Last night, during our family meeting, I remarked on how exhausting, horrible, terrifying, kick-the-daylights out of you terrible this is.
We all agreed. My brother said he can't imagine being immersed in anything more heart and gut wrenching. There probably isn't anything worse than dealing with all of the details of a suicidal father.
I thought for a moment. "Pedophilia. I think dealing with pedophilia might be worse."
We all thought on that and agreed.
I am pretty much in a state about this. It takes all my time and energy just to hold it together. The Director thinks I'm doing a good job of it, and I so appreciate that. But I feel like I'm on the very narrow, sharp edge of not keeping it together.
I am so glad I have this blog, and this time have chosen to be totally candid with the entire world. Getting it all out whenever I need to helps so much.
On the one hand, I do realize it's bizarre to offer all these grim, personal, family details out to the world. On the other, it keeps me from being completely and totally flattened by them. And if it's a choice, I chose not flattened.
So today, when my friend Maricel at work came over to see how my weekened was, I told her what was going on. Bob's cube is catty-corner to mine, so he overheard and joined us.
She said she just never knows what to say when I talk about this. She asks because she cares about me, but she just doesn't know what to say.
And I said, "That's OK. What can you say? Nobody knows what to say. Really, who has any experience dealing with this? I don't know anyone who has. This is the worst thing I can imagine dealing with."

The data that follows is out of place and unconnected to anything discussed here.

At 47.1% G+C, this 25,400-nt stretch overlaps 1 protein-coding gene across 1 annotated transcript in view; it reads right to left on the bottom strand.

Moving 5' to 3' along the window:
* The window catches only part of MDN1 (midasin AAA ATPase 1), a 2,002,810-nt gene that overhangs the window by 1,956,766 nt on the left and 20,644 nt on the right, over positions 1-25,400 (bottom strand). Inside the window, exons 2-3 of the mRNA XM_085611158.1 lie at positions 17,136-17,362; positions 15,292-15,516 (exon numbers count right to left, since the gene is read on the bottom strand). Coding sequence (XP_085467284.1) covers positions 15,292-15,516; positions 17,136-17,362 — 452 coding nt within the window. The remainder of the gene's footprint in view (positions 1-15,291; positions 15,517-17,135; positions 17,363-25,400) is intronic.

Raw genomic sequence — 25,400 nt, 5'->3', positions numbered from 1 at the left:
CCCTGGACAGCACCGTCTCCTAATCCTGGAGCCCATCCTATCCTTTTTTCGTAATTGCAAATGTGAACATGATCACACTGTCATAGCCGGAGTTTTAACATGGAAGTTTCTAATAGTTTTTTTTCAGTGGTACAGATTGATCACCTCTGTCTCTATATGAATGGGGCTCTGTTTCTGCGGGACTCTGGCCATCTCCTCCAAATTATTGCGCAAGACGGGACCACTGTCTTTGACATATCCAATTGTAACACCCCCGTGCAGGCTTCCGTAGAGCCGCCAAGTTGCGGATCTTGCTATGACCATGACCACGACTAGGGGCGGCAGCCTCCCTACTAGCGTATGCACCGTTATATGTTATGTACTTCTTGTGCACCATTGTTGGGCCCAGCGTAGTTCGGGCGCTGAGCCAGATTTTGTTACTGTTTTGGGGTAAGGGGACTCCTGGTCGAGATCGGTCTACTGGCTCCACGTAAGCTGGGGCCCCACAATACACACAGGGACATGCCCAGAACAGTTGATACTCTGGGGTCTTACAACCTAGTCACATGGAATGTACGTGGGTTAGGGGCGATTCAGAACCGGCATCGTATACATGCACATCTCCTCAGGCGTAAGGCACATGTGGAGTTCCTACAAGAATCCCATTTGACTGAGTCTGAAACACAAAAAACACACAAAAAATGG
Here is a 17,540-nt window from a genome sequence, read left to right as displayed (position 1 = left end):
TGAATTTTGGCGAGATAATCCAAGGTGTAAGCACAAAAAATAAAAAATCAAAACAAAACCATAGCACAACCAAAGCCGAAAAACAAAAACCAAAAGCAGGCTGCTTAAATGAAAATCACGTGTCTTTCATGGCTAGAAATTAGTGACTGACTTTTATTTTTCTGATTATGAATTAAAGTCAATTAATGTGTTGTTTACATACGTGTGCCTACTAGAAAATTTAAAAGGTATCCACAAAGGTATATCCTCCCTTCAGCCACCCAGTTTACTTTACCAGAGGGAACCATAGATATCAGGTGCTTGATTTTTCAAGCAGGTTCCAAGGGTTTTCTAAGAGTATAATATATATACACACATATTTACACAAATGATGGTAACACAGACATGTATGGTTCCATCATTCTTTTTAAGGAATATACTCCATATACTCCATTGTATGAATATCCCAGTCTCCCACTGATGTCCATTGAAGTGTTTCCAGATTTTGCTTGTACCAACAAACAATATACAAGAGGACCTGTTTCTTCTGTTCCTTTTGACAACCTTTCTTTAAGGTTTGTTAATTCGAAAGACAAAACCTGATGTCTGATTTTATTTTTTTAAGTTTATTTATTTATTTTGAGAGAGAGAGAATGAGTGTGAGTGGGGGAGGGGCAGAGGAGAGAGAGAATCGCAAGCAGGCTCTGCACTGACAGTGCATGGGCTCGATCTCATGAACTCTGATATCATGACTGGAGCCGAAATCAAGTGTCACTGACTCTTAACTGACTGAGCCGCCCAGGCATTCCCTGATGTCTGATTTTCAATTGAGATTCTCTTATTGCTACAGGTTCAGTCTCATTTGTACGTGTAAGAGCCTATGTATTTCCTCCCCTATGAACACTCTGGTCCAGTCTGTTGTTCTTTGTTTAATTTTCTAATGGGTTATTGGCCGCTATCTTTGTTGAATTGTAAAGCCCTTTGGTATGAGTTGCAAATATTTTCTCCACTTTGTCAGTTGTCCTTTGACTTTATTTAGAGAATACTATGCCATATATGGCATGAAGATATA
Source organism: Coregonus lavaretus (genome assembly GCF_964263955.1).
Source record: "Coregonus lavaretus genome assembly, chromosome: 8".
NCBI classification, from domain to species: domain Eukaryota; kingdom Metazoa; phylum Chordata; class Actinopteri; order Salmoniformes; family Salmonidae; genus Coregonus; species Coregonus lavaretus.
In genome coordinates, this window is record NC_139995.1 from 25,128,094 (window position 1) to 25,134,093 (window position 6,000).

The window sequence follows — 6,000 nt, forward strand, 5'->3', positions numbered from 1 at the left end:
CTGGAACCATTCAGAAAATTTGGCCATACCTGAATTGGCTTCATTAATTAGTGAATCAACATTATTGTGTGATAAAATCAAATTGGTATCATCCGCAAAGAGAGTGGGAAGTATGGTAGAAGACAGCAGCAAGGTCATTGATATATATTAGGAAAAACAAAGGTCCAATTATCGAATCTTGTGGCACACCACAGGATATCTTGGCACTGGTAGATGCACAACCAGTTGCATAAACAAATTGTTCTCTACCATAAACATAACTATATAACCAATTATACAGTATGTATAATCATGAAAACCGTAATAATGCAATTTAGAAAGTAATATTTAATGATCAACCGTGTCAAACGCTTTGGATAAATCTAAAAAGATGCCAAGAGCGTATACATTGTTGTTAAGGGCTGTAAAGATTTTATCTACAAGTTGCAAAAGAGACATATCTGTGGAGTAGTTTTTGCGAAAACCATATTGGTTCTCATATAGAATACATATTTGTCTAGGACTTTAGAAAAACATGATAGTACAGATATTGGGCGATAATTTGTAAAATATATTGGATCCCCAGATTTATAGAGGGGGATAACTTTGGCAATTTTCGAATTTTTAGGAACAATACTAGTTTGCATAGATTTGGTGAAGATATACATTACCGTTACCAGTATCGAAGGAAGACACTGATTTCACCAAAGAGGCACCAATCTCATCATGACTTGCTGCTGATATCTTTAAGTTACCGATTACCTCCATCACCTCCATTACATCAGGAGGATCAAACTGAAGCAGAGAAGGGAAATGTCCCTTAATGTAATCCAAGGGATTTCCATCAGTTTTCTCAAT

Then I remembered that I decided pedophilia could be worse. So I told them so.
Bob said, "Yeah, that might be worse. I hope you're counting your blessings."
It suddenly occurred to me that being a Tutsi and having had your limbs hacked off with a machete during the Hutu-Tutsi conflict could be much, much worse. So I said so.
And since we are so, so sick and wrong, I suggested that since Maricel is Filipina, she might, in fact, have a machete. And she said of course she does. Because the suburbs of Virginia can be a scary, scary place.
Maricel is very pretty, and wears cute, trendy outfits and heels. She is always outwardly serene, and says these things with a totally straight face, in a very calm voice. And so it took a couple seconds for the visual of her machete-ing her way through the jungles of suburban Virginia to sink in.
Bob assured me that he'd spend at least 30 minutes this afternoon compiling a list of possible worse things to deal with than a) suicide, b) pedophilia, or c) having your limbs hacked off with a machete.